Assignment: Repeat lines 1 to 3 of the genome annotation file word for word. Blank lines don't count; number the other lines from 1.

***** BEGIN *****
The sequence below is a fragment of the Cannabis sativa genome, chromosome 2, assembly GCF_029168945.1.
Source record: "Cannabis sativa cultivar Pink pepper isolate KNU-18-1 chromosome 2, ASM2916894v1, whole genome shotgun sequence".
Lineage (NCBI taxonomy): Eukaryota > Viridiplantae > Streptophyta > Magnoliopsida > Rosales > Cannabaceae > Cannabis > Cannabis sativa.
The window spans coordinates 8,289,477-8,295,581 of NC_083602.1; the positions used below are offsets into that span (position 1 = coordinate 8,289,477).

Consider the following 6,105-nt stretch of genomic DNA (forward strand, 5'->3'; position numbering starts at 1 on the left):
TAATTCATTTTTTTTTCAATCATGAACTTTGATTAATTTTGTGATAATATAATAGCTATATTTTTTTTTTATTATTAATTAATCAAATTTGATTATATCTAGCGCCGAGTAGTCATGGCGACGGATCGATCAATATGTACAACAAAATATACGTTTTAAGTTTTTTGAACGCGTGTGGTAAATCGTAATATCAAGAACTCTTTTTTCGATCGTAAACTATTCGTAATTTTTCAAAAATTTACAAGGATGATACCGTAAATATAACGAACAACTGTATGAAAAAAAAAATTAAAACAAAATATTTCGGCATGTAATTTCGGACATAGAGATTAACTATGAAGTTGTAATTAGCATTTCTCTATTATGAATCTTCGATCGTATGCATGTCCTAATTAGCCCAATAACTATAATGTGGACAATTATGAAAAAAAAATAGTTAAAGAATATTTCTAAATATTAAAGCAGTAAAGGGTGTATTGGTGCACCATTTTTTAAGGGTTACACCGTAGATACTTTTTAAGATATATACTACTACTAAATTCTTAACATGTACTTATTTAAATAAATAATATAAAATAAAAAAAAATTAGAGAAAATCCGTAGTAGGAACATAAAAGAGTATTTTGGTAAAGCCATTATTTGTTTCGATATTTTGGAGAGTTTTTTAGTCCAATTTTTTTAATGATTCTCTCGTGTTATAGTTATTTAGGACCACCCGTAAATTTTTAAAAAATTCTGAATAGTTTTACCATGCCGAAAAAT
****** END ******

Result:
The sequence below is a fragment of the Cannabis sativa genome, chromosome 2, assembly GCF_029168945.1.
Source record: "Cannabis sativa cultivar Pink pepper isolate KNU-18-1 chromosome 2, ASM2916894v1, whole genome shotgun sequence".
Lineage (NCBI taxonomy): Eukaryota > Viridiplantae > Streptophyta > Magnoliopsida > Rosales > Cannabaceae > Cannabis > Cannabis sativa.